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Vertical To Horizontal: A New Workplace Reality

Written by Rune Kvist Olsen Saturday, 08 April 2006

The myth of management development

Management development programs are presumed to create greater involvement and participation in the workplace. As we have talked about earlier in this paper these efforts are first of all modernized ways to disguise the need for more advanced and sophisticated forms of controlling people in their workplace. The difference between what management programs pretend and what they really intend are substantial. Take empowerment programs. They pretends as follows:

  1. Delegation of responsibility from management to employees.
  2. No-hierarchical forms of work organization.
  3. Sharing of information between and within different levels of organization.

The specific workplace-mechanism through which these pretensions shall be realized are:

  1. Autonomous work-groups (teams)
  2. Decentralized information systems

Different research studies have stated that these measures represent relatively minor and marginal modifications to dominant, pre-existing, organizational forms and practices. Cunningham et.al.12 found in British studies that "empowerment fails to give employees much in the way of increased power and influence." Warhurst and Thompson13 state from their workplace studies that: The hollow laugh received when mentioning the word 'empowerment' in most organizations is the true test that employees at many levels experience this great 'innovation' less as the opportunity to exercise extra discretion, and more as the necessity to undertake more tasks. Bill Harley14 states in his research that: Employees who work in workplaces with any of the empowerment mechanisms in place, do not report any difference in their level of autonomy from employees who work in workplaces without the mechanisms. This is a very significant finding. It is consistent with the claim that practices allegedly associated with empowerment do not contribute to employee autonomy. Harley14 continues in his survey: Being a member of a management group is positively associated with autonomy, while being a member of other groups tends to be negatively associated. Harley arrives at the following conclusion in his survey: The relative capacity of individuals or groups to exert control over production is determined primarily by virtue of their respective positions within organizational hierarchies. Positions within hierarchies are defined in terms of their relationship to other positions. Managers are managers by virtue of their positions within hierarchies, which affords them the capacity to exercise power over their subordinates. Unless hierarchy disappears, it is extraordinary unlikely that we will witness a generalised shift in control from managers to employee. It is this fact of organizational life that provides the most compelling explanation of why empowerment does not empower workers.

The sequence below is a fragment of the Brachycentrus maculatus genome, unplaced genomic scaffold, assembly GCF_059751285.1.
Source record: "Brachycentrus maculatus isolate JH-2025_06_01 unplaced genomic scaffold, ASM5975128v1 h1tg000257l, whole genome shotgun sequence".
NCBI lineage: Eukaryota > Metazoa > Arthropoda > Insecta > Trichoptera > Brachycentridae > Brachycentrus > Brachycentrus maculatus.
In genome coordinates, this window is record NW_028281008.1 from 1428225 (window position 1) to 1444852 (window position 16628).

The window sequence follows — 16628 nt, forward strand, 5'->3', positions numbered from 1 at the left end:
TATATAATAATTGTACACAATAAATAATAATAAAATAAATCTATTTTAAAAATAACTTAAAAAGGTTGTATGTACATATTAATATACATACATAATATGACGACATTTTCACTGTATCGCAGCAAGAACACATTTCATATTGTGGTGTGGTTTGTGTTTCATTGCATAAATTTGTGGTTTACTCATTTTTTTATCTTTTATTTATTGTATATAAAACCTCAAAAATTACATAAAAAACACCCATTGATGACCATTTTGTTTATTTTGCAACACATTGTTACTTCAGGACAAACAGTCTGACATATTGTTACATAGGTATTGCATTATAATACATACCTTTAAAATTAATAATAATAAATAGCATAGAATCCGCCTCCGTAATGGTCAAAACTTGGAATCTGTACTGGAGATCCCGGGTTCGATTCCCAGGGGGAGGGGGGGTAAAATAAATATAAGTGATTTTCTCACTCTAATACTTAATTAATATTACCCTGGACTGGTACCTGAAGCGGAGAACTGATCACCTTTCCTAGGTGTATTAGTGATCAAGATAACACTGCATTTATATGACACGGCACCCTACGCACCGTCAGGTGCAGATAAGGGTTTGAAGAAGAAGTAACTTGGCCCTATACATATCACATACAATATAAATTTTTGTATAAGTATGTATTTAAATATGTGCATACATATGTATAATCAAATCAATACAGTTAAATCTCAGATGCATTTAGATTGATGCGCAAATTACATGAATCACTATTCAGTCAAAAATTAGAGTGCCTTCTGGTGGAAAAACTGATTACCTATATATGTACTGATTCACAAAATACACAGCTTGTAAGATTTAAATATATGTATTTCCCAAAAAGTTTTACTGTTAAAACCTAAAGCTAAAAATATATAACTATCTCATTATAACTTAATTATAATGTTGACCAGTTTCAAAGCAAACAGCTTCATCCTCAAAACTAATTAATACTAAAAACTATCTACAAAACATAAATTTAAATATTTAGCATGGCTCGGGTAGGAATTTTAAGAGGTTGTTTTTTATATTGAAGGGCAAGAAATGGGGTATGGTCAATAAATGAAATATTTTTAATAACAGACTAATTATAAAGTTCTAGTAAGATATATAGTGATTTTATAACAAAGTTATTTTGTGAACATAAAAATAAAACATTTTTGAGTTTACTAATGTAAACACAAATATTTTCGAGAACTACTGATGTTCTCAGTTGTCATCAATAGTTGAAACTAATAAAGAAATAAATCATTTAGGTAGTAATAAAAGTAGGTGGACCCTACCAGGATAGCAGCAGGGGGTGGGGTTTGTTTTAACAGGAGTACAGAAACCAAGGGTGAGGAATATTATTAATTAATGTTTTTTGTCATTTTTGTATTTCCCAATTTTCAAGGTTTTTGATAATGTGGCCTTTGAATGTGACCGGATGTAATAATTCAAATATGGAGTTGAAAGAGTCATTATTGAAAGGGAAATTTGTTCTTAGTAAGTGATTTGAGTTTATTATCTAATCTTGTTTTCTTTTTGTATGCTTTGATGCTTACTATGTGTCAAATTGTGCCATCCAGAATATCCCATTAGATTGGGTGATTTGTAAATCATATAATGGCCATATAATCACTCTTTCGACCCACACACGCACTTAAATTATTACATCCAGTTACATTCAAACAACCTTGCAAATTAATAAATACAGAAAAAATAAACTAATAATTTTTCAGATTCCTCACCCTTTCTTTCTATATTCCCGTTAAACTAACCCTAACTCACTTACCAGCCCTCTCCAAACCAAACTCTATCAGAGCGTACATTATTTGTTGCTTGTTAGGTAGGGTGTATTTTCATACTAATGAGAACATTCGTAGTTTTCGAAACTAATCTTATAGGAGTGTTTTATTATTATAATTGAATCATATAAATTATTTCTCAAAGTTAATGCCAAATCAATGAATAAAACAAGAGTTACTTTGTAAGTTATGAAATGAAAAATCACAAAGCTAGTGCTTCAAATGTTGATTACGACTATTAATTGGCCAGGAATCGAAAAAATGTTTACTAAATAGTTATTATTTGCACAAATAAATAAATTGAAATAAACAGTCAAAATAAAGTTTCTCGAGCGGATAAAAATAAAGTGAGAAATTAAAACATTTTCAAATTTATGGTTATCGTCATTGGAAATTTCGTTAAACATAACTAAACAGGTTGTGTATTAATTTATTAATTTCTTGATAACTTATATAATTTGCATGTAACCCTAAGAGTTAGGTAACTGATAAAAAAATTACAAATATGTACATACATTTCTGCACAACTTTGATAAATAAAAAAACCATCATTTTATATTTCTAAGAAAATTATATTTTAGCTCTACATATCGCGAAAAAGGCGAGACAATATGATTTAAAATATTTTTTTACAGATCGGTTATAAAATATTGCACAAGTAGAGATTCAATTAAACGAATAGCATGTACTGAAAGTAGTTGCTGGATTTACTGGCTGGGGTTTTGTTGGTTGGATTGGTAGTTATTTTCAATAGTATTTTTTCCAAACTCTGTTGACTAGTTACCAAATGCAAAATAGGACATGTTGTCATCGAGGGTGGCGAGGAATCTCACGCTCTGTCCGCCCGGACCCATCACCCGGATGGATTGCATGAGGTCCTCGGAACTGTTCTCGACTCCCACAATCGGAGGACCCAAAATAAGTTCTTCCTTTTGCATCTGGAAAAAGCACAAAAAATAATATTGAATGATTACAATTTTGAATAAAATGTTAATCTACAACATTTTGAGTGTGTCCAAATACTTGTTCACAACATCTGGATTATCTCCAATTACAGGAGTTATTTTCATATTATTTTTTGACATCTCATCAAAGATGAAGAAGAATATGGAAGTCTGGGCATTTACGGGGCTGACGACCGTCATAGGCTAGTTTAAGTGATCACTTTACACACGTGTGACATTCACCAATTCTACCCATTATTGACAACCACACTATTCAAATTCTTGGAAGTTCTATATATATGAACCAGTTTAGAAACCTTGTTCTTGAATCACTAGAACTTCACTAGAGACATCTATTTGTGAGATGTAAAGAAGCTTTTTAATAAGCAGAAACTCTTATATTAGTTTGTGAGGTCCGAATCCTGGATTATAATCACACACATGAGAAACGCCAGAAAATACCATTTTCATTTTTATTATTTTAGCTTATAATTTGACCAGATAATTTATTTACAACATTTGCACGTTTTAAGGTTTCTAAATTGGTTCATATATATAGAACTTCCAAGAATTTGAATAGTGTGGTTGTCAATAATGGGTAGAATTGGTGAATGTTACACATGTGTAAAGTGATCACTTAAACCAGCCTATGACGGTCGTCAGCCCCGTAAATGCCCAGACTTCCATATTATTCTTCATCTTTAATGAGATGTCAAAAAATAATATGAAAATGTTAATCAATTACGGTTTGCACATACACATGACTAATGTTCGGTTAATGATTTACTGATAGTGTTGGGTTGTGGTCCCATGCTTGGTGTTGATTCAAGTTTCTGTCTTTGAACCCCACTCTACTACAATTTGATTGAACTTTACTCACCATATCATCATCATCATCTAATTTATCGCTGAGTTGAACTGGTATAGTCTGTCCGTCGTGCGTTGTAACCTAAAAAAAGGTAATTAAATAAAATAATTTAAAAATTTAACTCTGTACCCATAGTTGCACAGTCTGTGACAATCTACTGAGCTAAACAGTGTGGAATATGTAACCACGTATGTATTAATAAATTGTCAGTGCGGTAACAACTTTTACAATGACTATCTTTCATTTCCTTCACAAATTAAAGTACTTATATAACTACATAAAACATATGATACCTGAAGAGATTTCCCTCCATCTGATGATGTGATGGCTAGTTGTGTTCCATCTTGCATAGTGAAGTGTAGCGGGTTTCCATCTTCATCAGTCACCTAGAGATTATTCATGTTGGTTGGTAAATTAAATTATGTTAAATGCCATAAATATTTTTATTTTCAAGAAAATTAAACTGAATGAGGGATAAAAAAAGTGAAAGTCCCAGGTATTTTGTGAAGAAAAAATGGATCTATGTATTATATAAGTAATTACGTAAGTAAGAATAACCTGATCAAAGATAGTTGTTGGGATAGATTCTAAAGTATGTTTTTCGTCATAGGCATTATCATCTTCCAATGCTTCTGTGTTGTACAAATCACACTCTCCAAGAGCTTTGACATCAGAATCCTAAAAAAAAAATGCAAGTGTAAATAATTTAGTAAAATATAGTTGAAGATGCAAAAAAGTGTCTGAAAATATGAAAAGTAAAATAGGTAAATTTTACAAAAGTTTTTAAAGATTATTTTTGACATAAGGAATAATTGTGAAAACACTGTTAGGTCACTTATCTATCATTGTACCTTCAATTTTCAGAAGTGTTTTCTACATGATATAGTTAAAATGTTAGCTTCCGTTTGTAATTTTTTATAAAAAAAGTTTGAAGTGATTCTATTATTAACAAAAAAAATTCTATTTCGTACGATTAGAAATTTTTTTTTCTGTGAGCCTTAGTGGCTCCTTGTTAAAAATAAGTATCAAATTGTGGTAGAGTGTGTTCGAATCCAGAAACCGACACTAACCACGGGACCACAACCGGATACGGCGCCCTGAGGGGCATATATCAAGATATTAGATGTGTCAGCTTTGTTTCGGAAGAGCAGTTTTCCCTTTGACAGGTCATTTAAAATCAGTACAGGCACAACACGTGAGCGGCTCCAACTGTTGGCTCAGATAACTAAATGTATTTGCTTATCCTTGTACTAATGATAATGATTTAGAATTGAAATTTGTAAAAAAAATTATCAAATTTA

The use of work-groups as a method in developing the workplace in a more autonomous direction can back-fire on these effort in the sense that group pressure instead works as a contributing factor in creating another form of conformity and servility. Markus Reihlen1 states this paradox in his research: The group-think effect emerges in strong coherent groups where group members attempt to realize unanimity, consensus, and harmony of their efforts. At the same time, the ability for creative thought and rational judgement are negatively affected by the group pressure. Reihlen1 concluded with the following statement concerning the effects of cultural control in a group: Excessive cultural control leads to the elimination of the pluralistic character and deprives the organization of its innovative abilities. Moreover, the organization will degenerate into a belief system sacrificing its creative potential to a uniform dogma. The author Louis Zurcher15 notes that individuals easily define themselves in terms of an organizational group in which they are included. He says: The individual tends toward rigid adherence to conventional values; submissive, uncritical attitude toward idealized moral authorities in the group, tendency to look for and punish people who violate conventional values, opposition to the subjective, imaginative or tender minded, tendency to think in rigid categories, preoccupation with dominance/submission, strong/weak, leader/follower categories.

Wendell Krossa3 says in his papers: We are in need of new structures for human organizing that will support new cooperative forms of human relating - truly egalitarian forms of relating. Max Weber16 (the father of modern sociology), developed a contrary ideology in this respect. Weber's16 belief in an organizational system (bureaucratic) regulated by rules, led him to undoubtedly accept the authority of some people over others. He accepted domination as legitimate and necessary, as an administrative structure to execute command and control. Weber16 developed his thoughts about organizations over a century ago. Fredrik Taylor17 industrialized these thoughts through his theory of Scientific Management in the beginning of the 19th century. But the ideas and visions of these pioneers in the history of organizations are still living in the best of health after almost 100 years. And that is an immense paradox when we know that everything in working life has changed character during the last century, aside from the organizational structure in the workplace. Therefore we can say, using Krossa's words 3: We, as developing human beings, are becoming more conscious of the nature of humanity as free, inclusive and egalitarian, but we still exist within controlling organizations. We continue to exist within primitive structures that orient us to the drives of our animal past. Wanda Marie Pasz18 adds to this evolutionary perspective: When it comes to the tools, methods and processes we use to get work done, we're light years ahead of our predecessors but when it comes to the values, the principles that form the basis of our relationships to and at work, we're stuck in the past - the deep, dark past.